Here in Lagos, I am seeing that economic potential being realised hand-in-hand with improved governance. In my short time in this city, I have been struck by its size and strategic significance as well as its dynamism, energy and abundant optimism. I do not underestimate the challenges for those charged with the responsibility of running it and planning its future, given its rapid growth and the demands placed on the public services, environment and critical infrastructure. But it’s clear to me from my meetings how far the current State Administration under Governor Fashola has brought the city in a relatively short time – and based primarily on tax revenues. Improved business-friendliness, including in security and infrastructure, are factors that make an impact internationally and will attract the attention of worldwide investors – as we have already seen in terms of record levels of commercial enquiries from the UK. Progressive policies make a genuine difference too. For example the openness to public-private partnerships, business-friendly tax regimes, and a clear commitment to accountability in public office all contribute towards growth. While some features of Lagos are unique –the size and productivity of its port and population - but what is happening here is raising the bar of accountability and performance for other States and cities too. The UK is excited about Lagos. We want to be a part of its future, as it grows in African and global importance. The reforms necessary to enable economic growth and attract investment are also being made at the national level. The UK applauds Central Bank Governor Sanusi’s drive to address the widespread financial malpractice that had threatened to undermine Nigeria’s banking system. One of his first acts was to commission a sector-wide audit that exposed significant frailties and diminished capital bases across several banks: the latter the result of imprudent and sometimes improper lending. This has led to the removal, and in some cases prosecution, of eight CEOs. He has now established an Asset Management Company to soak up some of the sector’s remaining bad debt and to encourage a return to private sector lending. International recognition has followed: Governor Sanusi was recently named Central Bank Governor of the Year for Sub-Saharan Africa by Emerging Markets Magazine. This is deserving recognition for the pace, quality and courage of reform that he has brought about. I know many of you here will agree that Nigeria’s power and energy sectors require both legislative reform and investment if they are to act as a force multiplier for the economy. President Jonathan has recently expressed confidence that a new Petroleum Industry Bill may be passed before the end of the current legislative session in May. Bringing about a more coherent regulatory structure and improving transparency in the industry is greatly needed. At the same time, it’s important that any Bill encourages further necessary investment that will allow Nigeria to take full advantage of its natural resources in a sustainable, responsible way. The President has also made progress on improving domestic power supply a priority, launching a Power Road Map last summer. I am sure that British firms will be competing hard to bring their expertise to this ambitious project. We want to help keep the lights coming on all over Nigeria.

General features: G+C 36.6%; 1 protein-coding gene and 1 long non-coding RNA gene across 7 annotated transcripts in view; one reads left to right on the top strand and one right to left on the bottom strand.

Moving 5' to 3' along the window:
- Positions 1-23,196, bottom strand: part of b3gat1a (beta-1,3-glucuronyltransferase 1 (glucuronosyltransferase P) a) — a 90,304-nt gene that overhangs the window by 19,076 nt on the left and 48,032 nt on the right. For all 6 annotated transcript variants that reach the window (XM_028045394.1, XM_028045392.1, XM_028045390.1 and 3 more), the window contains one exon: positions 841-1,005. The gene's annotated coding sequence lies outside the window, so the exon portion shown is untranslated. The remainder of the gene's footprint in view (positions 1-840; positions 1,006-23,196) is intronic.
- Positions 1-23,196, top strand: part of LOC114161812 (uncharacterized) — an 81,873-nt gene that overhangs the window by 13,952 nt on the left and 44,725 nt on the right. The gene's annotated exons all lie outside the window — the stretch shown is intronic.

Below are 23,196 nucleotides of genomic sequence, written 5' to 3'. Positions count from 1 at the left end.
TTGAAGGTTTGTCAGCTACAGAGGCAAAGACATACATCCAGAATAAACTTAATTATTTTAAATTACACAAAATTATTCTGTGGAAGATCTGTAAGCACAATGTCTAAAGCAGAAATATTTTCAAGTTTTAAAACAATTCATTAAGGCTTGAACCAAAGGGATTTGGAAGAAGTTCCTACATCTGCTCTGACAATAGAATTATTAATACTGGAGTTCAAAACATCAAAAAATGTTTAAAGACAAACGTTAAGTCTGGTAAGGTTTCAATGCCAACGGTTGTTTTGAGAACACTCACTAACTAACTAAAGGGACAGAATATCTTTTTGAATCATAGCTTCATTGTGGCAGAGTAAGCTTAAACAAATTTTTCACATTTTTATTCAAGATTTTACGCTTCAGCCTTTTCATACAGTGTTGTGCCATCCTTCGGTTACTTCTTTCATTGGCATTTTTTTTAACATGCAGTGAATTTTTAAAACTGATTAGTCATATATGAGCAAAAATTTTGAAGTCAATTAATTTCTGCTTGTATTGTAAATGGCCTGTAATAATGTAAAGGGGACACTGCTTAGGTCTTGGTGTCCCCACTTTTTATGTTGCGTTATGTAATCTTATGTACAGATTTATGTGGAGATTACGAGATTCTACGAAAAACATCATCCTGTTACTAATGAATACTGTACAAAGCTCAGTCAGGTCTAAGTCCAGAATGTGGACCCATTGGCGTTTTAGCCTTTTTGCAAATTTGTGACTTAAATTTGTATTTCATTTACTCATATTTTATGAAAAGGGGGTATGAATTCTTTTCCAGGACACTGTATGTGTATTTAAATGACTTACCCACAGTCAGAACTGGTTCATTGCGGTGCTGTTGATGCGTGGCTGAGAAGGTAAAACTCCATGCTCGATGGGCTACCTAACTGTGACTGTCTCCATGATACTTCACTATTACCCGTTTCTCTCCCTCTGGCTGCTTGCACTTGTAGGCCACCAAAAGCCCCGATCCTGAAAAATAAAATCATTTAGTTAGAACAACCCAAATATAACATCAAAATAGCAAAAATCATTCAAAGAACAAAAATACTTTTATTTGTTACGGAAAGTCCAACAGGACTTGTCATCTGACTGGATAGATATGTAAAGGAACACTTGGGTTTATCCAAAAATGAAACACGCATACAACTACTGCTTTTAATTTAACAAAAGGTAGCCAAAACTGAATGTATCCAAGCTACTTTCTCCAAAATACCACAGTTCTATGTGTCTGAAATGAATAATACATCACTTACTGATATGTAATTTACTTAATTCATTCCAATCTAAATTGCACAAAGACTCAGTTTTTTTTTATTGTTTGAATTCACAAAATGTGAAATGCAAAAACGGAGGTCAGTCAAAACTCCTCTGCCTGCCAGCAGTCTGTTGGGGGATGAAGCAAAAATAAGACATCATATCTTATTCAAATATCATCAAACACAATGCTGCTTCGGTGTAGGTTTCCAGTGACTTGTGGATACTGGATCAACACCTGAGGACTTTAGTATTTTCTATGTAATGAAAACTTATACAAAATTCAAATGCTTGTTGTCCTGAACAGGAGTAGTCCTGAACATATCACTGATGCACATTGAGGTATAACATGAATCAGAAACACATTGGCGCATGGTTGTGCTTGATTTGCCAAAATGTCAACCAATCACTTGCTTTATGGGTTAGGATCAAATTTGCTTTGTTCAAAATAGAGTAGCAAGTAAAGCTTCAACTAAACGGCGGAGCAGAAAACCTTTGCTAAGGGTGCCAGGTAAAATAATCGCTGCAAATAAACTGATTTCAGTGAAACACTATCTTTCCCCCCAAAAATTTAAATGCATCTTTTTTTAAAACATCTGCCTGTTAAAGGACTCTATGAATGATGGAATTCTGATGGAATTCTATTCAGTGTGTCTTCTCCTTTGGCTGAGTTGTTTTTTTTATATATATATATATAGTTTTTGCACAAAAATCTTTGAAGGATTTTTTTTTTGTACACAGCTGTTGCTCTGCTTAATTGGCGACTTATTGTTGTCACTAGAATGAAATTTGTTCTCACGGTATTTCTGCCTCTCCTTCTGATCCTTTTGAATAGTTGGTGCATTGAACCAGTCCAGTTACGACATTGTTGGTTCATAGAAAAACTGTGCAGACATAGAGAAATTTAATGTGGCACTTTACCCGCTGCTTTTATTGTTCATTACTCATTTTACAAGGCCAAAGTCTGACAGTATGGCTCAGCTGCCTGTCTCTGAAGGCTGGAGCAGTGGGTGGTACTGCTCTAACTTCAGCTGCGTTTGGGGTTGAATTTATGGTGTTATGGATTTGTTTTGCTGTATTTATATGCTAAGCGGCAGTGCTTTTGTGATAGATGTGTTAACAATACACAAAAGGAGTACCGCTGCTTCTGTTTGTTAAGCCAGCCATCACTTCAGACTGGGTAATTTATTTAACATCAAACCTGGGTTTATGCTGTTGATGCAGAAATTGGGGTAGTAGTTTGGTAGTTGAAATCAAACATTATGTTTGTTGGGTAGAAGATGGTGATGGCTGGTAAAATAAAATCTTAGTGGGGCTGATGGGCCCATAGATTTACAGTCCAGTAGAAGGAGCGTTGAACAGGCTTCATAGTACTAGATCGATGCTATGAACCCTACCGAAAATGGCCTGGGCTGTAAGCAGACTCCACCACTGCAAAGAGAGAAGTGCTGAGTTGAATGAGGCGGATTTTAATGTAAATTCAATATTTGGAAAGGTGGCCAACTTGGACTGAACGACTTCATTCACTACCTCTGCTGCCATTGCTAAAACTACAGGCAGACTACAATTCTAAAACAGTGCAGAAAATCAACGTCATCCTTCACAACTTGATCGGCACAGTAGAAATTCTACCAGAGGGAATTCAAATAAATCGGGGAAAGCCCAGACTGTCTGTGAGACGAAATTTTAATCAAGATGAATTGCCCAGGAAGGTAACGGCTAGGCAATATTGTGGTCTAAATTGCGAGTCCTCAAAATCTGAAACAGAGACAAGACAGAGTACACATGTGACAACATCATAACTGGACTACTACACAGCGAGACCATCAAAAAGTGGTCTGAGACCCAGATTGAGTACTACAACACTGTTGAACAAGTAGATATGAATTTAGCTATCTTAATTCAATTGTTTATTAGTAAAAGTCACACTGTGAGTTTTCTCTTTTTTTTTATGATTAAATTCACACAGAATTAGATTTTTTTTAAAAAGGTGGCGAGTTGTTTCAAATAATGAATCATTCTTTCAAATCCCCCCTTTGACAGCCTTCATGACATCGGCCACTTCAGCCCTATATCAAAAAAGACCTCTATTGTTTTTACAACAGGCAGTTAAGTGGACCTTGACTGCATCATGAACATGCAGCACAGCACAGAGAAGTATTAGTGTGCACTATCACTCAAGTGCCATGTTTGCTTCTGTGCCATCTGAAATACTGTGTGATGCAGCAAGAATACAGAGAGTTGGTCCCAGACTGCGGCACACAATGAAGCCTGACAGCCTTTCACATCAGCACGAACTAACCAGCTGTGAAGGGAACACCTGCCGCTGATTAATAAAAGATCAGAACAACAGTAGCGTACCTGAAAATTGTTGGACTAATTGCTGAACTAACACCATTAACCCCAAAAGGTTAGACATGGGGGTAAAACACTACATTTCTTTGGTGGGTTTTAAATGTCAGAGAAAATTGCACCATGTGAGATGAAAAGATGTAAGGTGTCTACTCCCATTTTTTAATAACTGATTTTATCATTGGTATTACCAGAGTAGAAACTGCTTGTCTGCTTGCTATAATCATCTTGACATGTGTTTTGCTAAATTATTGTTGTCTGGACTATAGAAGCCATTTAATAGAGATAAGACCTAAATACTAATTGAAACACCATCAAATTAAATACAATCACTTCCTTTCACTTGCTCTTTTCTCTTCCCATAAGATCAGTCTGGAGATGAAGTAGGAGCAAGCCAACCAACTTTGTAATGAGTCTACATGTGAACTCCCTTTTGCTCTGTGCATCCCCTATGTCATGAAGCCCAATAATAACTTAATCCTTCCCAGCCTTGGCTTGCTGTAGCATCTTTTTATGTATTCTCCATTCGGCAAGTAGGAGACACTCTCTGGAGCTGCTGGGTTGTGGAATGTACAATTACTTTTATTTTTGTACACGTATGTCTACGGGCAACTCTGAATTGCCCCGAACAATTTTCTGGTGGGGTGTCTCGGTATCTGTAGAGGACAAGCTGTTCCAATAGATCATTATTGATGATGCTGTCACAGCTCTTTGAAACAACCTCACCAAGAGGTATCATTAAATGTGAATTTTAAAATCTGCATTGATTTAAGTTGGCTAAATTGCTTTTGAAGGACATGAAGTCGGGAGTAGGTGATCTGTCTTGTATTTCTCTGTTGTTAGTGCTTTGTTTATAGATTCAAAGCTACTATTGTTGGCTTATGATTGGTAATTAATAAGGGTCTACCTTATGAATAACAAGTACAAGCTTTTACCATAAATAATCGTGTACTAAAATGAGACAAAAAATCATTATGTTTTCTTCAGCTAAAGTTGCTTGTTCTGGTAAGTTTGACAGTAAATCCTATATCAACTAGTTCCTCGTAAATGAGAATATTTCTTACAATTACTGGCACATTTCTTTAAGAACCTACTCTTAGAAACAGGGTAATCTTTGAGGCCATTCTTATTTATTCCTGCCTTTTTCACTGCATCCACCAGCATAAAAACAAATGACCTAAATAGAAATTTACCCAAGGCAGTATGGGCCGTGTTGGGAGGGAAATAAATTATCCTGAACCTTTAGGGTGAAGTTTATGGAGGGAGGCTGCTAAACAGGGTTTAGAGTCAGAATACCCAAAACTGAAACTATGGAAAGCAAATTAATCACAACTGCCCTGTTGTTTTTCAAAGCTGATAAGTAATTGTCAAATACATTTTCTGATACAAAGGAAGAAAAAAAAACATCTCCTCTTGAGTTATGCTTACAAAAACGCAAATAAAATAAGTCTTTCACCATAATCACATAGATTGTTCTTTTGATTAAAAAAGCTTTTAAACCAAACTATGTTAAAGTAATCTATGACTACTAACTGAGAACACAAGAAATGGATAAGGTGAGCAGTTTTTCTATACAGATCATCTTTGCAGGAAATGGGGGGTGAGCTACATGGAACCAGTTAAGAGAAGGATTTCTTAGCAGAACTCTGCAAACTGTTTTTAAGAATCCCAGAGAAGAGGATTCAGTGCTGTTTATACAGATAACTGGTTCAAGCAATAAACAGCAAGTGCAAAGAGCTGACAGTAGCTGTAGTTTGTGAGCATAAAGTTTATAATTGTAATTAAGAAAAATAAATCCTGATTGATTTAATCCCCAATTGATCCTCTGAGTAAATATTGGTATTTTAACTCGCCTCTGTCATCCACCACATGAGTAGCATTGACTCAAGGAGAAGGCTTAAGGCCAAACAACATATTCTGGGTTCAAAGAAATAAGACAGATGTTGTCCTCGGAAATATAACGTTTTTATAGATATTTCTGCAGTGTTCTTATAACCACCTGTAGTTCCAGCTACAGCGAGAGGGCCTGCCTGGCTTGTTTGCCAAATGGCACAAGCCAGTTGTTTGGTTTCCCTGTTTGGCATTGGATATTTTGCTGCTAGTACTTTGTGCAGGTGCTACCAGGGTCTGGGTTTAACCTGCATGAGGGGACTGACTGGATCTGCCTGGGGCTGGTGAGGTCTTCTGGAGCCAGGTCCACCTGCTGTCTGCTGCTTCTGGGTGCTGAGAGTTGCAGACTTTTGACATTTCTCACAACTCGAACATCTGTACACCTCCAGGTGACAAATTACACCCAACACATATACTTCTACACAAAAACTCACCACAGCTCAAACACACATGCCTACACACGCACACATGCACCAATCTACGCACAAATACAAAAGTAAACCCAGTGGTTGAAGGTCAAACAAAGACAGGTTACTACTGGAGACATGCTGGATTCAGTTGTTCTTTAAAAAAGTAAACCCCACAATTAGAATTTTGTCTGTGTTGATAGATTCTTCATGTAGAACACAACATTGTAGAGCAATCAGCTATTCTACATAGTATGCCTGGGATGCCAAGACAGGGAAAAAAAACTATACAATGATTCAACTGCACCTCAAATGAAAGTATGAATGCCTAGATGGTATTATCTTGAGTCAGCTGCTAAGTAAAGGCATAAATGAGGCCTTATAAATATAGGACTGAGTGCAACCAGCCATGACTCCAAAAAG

The UK’s Prosperity plans in Nigeria